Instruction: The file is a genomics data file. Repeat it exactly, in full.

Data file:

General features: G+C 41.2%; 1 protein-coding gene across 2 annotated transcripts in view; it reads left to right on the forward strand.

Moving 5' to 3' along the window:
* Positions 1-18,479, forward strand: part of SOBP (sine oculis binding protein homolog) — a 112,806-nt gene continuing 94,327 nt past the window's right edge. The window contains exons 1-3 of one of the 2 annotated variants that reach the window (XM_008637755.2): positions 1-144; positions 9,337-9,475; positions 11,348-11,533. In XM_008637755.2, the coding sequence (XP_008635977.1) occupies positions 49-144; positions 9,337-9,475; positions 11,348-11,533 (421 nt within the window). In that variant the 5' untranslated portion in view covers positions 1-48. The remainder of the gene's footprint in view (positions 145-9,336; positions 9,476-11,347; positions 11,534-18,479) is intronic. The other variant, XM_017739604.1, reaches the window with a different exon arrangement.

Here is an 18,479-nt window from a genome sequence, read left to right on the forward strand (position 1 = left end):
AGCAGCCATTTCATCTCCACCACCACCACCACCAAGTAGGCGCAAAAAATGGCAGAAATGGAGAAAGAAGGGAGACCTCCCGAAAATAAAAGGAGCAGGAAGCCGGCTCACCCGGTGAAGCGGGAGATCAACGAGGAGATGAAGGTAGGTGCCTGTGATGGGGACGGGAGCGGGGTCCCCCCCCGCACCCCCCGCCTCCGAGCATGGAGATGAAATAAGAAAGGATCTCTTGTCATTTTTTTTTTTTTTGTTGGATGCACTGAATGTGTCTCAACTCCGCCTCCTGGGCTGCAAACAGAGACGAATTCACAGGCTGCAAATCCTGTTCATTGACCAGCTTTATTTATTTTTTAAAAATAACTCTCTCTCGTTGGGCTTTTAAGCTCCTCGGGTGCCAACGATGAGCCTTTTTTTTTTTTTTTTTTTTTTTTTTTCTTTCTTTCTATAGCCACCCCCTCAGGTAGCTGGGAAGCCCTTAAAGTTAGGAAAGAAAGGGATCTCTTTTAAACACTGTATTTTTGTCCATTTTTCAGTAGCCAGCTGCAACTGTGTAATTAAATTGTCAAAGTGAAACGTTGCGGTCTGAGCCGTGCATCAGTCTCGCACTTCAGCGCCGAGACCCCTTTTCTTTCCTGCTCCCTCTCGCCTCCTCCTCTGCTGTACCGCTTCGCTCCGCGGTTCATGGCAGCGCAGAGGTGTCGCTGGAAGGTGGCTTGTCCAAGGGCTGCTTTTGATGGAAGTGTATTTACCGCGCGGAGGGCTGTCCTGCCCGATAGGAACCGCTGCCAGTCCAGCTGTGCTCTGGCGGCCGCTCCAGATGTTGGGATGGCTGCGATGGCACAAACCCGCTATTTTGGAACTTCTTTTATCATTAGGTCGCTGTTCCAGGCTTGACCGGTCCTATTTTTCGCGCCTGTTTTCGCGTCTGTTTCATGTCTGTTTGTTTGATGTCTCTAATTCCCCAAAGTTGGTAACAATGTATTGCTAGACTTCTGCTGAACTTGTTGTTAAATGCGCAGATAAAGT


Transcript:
General features: G+C 41.2%; 1 protein-coding gene across 2 annotated transcripts in view; it reads left to right on the forward strand.

Moving 5' to 3' along the window:
* Positions 1-18,479, forward strand: part of SOBP (sine oculis binding protein homolog) — a 112,806-nt gene continuing 94,327 nt past the window's right edge. The window contains exons 1-3 of one of the 2 annotated variants that reach the window (XM_008637755.2): positions 1-144; positions 9,337-9,475; positions 11,348-11,533. In XM_008637755.2, the coding sequence (XP_008635977.1) occupies positions 49-144; positions 9,337-9,475; positions 11,348-11,533 (421 nt within the window). In that variant the 5' untranslated portion in view covers positions 1-48. The remainder of the gene's footprint in view (positions 145-9,336; positions 9,476-11,347; positions 11,534-18,479) is intronic. The other variant, XM_017739604.1, reaches the window with a different exon arrangement.

Here is an 18,479-nt window from a genome sequence, read left to right on the forward strand (position 1 = left end):
AGCAGCCATTTCATCTCCACCACCACCACCACCAAGTAGGCGCAAAAAATGGCAGAAATGGAGAAAGAAGGGAGACCTCCCGAAAATAAAAGGAGCAGGAAGCCGGCTCACCCGGTGAAGCGGGAGATCAACGAGGAGATGAAGGTAGGTGCCTGTGATGGGGACGGGAGCGGGGTCCCCCCCCGCACCCCCCGCCTCCGAGCATGGAGATGAAATAAGAAAGGATCTCTTGTCATTTTTTTTTTTTTTGTTGGATGCACTGAATGTGTCTCAACTCCGCCTCCTGGGCTGCAAACAGAGACGAATTCACAGGCTGCAAATCCTGTTCATTGACCAGCTTTATTTATTTTTTAAAAATAACTCTCTCTCGTTGGGCTTTTAAGCTCCTCGGGTGCCAACGATGAGCCTTTTTTTTTTTTTTTTTTTTTTTTTTTCTTTCTTTCTATAGCCACCCCCTCAGGTAGCTGGGAAGCCCTTAAAGTTAGGAAAGAAAGGGATCTCTTTTAAACACTGTATTTTTGTCCATTTTTCAGTAGCCAGCTGCAACTGTGTAATTAAATTGTCAAAGTGAAACGTTGCGGTCTGAGCCGTGCATCAGTCTCGCACTTCAGCGCCGAGACCCCTTTTCTTTCCTGCTCCCTCTCGCCTCCTCCTCTGCTGTACCGCTTCGCTCCGCGGTTCATGGCAGCGCAGAGGTGTCGCTGGAAGGTGGCTTGTCCAAGGGCTGCTTTTGATGGAAGTGTATTTACCGCGCGGAGGGCTGTCCTGCCCGATAGGAACCGCTGCCAGTCCAGCTGTGCTCTGGCGGCCGCTCCAGATGTTGGGATGGCTGCGATGGCACAAACCCGCTATTTTGGAACTTCTTTTATCATTAGGTCGCTGTTCCAGGCTTGACCGGTCCTATTTTTCGCGCCTGTTTTCGCGTCTGTTTCATGTCTGTTTGTTTGATGTCTCTAATTCCCCAAAGTTGGTAACAATGTATTGCTAGACTTCTGCTGAACTTGTTGTTAAATGCGCAGATAAAGT